Stuff-A-Stocking Toy Drive and Sheriff’s Sleigh Gift Delivery Partner for Year 2



More than 110 children and their families received surprise holiday gifts on December 21 thanks to the generosity of anonymous donors and a joint effort between the Chatham County Sheriff’s Office and a Bynum resident.

The Sheriff’s Office, which hosts an annual “Sheriff Sleigh” gift delivery program, has teamed up with Lesley Dean Matthews, who runs an annual “Stuff-A-Stocking” toy drive. Their partnership has already brought joy and love to hundreds of children and families in Chatham County.

“I’m not a nonprofit,” says Matthews, who contacted the sheriff’s office during a community blood drive in November 2020. “I’m just a neighbor and a networker who believes in l help children and families in need. I wish someone took care of me when I was growing up – that’s why I do it. I want to be that person for someone else who needs it.

Hundreds of donors provided toys, clothing, gift cards and basic care supplies for the event. Others have stepped up to help transport supplies or spread the word. All items are transported to the sheriff’s office for sorting and distribution before Christmas. A special effort is made to provide the recipients with the gifts they wanted as well as the items they desperately needed, such as shoes, coats, backpacks or hygiene items.

In their first year of partnership, Lesley and the Sheriff’s Office more than doubled the previous number of gift recipients; in year two, they broke all previous donation records again.

“I couldn’t do what I do without the community of Bynum, the residents of Galloway Ridge and so many anonymous donors,” Matthews says of his Stuff-A-Stocking program. “I call them my ‘secret elves’ because they are the ones who work behind the scenes to make dreams come true.”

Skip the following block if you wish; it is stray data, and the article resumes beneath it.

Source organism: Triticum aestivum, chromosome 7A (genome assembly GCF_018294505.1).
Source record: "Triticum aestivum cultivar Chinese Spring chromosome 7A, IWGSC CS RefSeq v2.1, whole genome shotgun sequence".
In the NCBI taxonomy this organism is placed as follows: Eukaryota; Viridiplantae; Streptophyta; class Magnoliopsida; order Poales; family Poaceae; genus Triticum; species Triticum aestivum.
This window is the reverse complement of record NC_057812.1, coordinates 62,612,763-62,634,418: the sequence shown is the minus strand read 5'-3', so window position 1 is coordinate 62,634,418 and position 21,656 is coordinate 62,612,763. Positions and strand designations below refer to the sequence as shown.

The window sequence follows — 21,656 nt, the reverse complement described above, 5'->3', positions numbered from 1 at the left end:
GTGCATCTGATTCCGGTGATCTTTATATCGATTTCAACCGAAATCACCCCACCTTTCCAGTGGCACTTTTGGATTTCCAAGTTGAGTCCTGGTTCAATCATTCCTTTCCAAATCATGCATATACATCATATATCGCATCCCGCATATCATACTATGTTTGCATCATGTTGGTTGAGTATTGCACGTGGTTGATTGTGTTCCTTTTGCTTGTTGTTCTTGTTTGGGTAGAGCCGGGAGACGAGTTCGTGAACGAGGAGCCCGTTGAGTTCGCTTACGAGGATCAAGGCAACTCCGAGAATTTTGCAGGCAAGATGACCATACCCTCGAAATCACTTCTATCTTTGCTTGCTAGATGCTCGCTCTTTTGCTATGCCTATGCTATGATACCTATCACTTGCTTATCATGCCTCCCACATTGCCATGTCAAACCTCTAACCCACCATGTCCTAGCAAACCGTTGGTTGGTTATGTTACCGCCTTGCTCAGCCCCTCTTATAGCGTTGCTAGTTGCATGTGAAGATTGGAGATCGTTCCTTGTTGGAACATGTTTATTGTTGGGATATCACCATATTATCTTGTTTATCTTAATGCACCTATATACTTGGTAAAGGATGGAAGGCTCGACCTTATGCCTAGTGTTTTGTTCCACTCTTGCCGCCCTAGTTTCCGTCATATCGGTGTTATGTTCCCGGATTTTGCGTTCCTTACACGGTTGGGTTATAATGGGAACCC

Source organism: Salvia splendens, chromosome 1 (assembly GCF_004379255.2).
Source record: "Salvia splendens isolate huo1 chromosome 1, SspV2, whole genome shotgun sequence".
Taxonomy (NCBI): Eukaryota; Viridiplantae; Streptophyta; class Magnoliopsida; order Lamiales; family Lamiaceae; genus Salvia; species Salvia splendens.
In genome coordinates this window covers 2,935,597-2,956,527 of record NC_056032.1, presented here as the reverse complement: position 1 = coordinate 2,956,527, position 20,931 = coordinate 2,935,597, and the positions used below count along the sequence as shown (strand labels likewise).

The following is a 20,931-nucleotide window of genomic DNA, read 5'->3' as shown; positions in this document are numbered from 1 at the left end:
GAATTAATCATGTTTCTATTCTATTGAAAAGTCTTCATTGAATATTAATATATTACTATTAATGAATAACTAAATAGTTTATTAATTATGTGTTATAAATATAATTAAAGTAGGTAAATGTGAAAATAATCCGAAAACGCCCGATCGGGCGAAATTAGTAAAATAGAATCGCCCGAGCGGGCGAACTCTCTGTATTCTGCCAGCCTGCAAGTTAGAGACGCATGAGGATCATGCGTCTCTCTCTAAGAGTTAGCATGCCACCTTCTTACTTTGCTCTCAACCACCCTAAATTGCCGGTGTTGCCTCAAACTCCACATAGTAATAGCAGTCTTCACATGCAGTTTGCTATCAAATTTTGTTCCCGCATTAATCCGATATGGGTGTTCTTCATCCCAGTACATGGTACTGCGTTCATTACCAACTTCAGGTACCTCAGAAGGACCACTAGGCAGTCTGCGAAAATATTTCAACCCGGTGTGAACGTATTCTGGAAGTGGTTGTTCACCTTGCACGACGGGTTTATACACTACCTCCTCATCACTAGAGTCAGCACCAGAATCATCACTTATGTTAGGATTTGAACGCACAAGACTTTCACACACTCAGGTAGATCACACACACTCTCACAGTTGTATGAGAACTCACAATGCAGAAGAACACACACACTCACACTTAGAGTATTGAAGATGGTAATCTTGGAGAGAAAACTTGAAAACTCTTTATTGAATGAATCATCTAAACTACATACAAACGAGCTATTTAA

Matthews says she started her “Stuff-A-Stocking” program when her own daughter was 4 and has watched her grow up for the past 13 years. Meanwhile, she has partnered with other agencies, such as the Chatham County Social Services Department, to get names of families who may be in need while on vacation. Now the program has found a new home with the sheriff’s office.

“It’s a magical experience to walk into work and see the walls lined with gifts,” said Lt. Sara Pack of the Sheriff’s Office. “Everyone is smiling and laughing, rushing with notepads or gifts and humming Christmas carols. It’s like the sheriff’s office is transformed into Santa’s workshop one day a year!

“Many of the recipients have been victims of crime, trauma or hardship over the past two years,” said Sheriff Mike Roberson. “While these gifts may not restore what they have lost, it sends a message to these children and their families that they are loved and seen and have the support of this community. It is an honor to share the excitement and experience all the emotions that come with making someone’s vacation wishes come true.

“I felt like an angel had walked into my office,” says Lora Rinaldi, the Sheriff’s Office Victim Services Coordinator, describing the first time she met Matthews. Rinaldi has led the project alongside Matthews for the past two years, reaching out to other agencies to collect names for children and families in need of a little more joy.

“When Lesley [Matthews] came to see us for the first time in 2020, she wanted to know more about the work we do in the sheriff’s office and how she could help. By the time we finished speaking, we had a plan – everything fell into place, ”says Rinaldi. “Chatham County has such an incredible ‘pay it forward’ mentality. The community is so generous and helpful, and the families who received the gifts were incredibly grateful. It means so much to so many people.

For families who have not been able to travel to collect their gifts, the Sheriff’s Sleigh program can coordinate the transportation or delivery of the toys to the gift recipients. Roberson said he hoped to continue to grow the program in the years to come with the help of more residents.

“We can only be successful as a community by uniting and caring for each other,” he said. “At times like these, we don’t want to see any family without it. If they can’t come to us, we’ll go to them. What is important is a reminder that there is still hope and goodness in the world, and especially here in Chatham.


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